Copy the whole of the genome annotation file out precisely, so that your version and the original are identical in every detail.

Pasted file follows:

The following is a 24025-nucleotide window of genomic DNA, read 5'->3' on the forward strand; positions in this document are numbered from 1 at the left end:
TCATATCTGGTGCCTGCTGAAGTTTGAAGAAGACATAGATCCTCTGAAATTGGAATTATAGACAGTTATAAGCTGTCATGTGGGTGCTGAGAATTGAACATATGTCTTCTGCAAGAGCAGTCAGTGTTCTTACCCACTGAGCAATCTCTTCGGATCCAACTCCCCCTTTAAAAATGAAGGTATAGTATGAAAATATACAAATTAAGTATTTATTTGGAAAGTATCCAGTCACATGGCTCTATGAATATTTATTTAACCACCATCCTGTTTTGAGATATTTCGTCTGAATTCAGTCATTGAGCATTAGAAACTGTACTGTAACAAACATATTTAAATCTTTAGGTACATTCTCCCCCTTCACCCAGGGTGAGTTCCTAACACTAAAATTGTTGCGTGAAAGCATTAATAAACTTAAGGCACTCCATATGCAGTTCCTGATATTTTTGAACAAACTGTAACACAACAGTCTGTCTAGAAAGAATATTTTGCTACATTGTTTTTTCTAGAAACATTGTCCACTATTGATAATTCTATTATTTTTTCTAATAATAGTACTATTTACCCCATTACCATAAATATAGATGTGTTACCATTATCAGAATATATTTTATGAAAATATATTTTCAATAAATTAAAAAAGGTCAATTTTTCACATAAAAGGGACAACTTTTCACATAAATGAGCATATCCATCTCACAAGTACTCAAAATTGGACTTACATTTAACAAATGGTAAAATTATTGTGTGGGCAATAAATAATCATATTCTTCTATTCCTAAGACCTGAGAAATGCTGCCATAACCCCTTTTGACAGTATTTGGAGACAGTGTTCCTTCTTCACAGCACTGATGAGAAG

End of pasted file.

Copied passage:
The following is a 24025-nucleotide window of genomic DNA, read 5'->3' on the forward strand; positions in this document are numbered from 1 at the left end:
TCATATCTGGTGCCTGCTGAAGTTTGAAGAAGACATAGATCCTCTGAAATTGGAATTATAGACAGTTATAAGCTGTCATGTGGGTGCTGAGAATTGAACATATGTCTTCTGCAAGAGCAGTCAGTGTTCTTACCCACTGAGCAATCTCTTCGGATCCAACTCCCCCTTTAAAAATGAAGGTATAGTATGAAAATATACAAATTAAGTATTTATTTGGAAAGTATCCAGTCACATGGCTCTATGAATATTTATTTAACCACCATCCTGTTTTGAGATATTTCGTCTGAATTCAGTCATTGAGCATTAGAAACTGTACTGTAACAAACATATTTAAATCTTTAGGTACATTCTCCCCCTTCACCCAGGGTGAGTTCCTAACACTAAAATTGTTGCGTGAAAGCATTAATAAACTTAAGGCACTCCATATGCAGTTCCTGATATTTTTGAACAAACTGTAACACAACAGTCTGTCTAGAAAGAATATTTTGCTACATTGTTTTTTCTAGAAACATTGTCCACTATTGATAATTCTATTATTTTTTCTAATAATAGTACTATTTACCCCATTACCATAAATATAGATGTGTTACCATTATCAGAATATATTTTATGAAAATATATTTTCAATAAATTAAAAAAGGTCAATTTTTCACATAAAAGGGACAACTTTTCACATAAATGAGCATATCCATCTCACAAGTACTCAAAATTGGACTTACATTTAACAAATGGTAAAATTATTGTGTGGGCAATAAATAATCATATTCTTCTATTCCTAAGACCTGAGAAATGCTGCCATAACCCCTTTTGACAGTATTTGGAGACAGTGTTCCTTCTTCACAGCACTGATGAGAAG